The next day our only plan was to visit Haedong Yonggungsa Temple, or the water temple. It was a good thing too because we weren’t getting up much earlier than we did. It also took pretty long to get there. The temple is a Buddhist temple built in 1376 situated on the coast, this aspect makes it one of the most unique temples as most are found in the mountains. Because it was Chuseok it was flooded with Koreans and we spent about as much time there as one could walking around a temple, about an hour. On the way back we decided to forgo the bus and opt for a taxi instead. And me we, I don’t mean me, I was 100% for taking a bus back. The journey to find a taxi led us to the Lotte Outlets, a giant outlet mall built in a modern Greek shopping mall style. Every store you can imagine international and domestic brands were found there, there was even a department store for those who decided they didn’t actually want to shop at the outlets. As the only group of foreigners there (I’m basing this off of not seeing any) it was very interesting to witness and experience Koreans living and doing things in a very western way, something I would do back home. Nobody bought anything, but we did get separated from each other. We never found any taxis, but we were able to find a metro stop a short walking distance away. It was Friday night, we had to wake up at 6:30am the next morning to go on a octoberfest/lantern festival excursion, but that didn’t stop Andile and I from indulging a Friday night out in Busan. It did however, for everybody else.
Out till 4:30am, up at 6:30am was how my Saturday began, a two and a half hour bus ride to the German village, *there is a German village in a place called Namhe because the Koreans who went to Germany after WWII as part of Korea’s investment in their youth and future program, missed it so much that when they came back they decided to build a replica of a German village,* more drinking until 3:45. Another 2.5 hour bus ride (caused by traffic, was only suppose to be an 1.5) to the lantern festival in Jeju, arrive back to Busan around 11, shower, change, eat then go out for our last night out and the end to our vacation.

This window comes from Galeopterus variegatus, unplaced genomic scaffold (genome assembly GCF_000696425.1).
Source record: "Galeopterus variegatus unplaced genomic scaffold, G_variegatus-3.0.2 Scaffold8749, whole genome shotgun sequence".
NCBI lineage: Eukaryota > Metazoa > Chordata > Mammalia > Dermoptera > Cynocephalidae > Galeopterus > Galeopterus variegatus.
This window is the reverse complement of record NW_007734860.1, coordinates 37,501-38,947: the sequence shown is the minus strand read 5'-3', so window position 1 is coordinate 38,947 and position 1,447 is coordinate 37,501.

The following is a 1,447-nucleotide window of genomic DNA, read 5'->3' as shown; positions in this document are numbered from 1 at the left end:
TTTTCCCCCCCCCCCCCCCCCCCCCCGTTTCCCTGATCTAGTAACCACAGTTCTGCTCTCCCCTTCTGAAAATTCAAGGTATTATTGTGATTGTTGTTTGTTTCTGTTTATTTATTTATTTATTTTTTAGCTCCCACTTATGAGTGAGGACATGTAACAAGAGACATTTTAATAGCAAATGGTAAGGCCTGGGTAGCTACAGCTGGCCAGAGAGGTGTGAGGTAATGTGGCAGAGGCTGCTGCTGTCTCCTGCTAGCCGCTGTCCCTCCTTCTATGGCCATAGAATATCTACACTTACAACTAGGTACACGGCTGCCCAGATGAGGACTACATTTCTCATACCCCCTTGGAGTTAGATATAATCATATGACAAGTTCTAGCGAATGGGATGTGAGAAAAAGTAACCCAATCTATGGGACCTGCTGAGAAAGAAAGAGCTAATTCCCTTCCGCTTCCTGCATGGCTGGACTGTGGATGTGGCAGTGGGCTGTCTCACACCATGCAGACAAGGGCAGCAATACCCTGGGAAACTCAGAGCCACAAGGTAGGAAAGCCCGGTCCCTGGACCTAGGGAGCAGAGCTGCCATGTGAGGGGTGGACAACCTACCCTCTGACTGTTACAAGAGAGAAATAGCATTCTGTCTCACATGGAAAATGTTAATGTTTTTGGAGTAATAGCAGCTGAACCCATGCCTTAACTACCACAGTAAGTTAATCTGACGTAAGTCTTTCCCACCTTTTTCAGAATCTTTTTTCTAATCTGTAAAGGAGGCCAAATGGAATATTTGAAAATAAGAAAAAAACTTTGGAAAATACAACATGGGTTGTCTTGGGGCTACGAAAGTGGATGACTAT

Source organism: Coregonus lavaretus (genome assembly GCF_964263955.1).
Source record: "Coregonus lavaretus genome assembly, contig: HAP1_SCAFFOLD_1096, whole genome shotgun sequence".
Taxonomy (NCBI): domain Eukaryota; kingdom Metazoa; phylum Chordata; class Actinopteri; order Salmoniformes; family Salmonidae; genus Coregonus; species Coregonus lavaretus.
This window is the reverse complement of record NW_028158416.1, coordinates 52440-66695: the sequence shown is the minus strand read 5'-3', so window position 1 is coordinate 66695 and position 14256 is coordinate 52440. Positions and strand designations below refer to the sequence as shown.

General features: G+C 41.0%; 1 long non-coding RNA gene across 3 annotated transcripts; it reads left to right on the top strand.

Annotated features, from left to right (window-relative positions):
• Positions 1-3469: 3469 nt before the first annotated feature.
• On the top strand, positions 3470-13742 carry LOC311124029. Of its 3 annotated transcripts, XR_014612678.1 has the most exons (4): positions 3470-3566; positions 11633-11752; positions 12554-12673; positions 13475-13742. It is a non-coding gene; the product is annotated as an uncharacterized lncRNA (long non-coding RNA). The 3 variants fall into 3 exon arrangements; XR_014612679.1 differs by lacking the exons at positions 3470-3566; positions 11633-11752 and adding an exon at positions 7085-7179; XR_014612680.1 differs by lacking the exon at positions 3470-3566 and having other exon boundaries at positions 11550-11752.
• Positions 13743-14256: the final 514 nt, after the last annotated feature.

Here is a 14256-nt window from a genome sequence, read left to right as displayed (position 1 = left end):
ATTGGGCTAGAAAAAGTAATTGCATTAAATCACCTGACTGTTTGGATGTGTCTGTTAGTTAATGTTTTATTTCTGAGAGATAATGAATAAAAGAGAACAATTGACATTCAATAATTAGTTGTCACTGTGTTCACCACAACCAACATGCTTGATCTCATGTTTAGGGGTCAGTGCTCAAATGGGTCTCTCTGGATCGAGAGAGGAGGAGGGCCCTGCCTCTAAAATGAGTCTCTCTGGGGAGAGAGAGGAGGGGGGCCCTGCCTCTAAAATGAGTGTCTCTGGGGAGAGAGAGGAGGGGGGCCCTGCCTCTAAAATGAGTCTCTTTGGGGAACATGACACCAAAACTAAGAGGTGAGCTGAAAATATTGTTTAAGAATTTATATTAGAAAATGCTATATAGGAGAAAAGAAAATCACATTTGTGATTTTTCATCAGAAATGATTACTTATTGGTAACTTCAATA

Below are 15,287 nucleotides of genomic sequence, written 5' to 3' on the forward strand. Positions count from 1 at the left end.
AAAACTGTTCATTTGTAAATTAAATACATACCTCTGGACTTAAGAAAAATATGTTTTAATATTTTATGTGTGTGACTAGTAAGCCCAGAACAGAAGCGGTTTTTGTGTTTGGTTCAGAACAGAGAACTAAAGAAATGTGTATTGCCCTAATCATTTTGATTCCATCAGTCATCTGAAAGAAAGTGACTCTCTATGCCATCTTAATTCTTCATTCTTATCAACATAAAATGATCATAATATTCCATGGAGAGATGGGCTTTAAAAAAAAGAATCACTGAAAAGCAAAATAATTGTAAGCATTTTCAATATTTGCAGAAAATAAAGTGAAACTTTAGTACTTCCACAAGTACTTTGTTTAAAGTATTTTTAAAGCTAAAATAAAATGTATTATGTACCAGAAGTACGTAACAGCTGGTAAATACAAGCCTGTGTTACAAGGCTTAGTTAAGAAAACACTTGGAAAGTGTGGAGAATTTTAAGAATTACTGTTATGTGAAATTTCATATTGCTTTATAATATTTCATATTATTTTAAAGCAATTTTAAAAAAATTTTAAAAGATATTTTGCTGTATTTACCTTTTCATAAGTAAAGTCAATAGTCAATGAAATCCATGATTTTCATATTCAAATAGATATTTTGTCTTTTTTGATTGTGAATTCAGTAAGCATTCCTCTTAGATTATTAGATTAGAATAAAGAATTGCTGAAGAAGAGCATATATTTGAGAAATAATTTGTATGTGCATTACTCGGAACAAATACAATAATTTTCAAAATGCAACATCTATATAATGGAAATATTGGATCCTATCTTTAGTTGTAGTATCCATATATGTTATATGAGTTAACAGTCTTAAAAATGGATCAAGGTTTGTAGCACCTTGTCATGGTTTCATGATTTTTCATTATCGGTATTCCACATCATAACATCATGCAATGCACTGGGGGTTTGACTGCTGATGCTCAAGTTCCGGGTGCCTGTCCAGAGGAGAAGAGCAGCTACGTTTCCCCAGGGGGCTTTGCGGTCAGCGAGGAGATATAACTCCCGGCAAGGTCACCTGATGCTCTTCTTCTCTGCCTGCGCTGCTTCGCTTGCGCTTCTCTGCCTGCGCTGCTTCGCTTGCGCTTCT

As someone who enjoys solo travel those 9 days were exhausting with the only real reprieve from each other coming during sleep, however I could have spent another week with them and I think everyone else felt the same. To spend 9 straight days together and not get sick of one another, is in my opinion how we know we’ve got ourselves a good group.
This deserves it’s own special section:
After the water temple and finding our way to the metro from the outlets, we decided to go to a pizza place under Christian’s friends suggestion. Pizza in Korea is normally not good (I can eat it, but I don’t fully enjoy it) and they put weird stuff on it like: corn, shrimp, sweet potato, and any other weird thing that doesn’t belong on pizza. The Busan place, Slice of Life is the closest thing to New York pizza I’ve ever had outside of New York, bar none (I don’t think I’ve ever used that phrase before, but it certainly fits). I almost want to say it was New York pizza, but you gotta be in New York for that. I obviously got a whole pie to myself.
Check out my friends Sebastian’s blog for a different perspective on the trip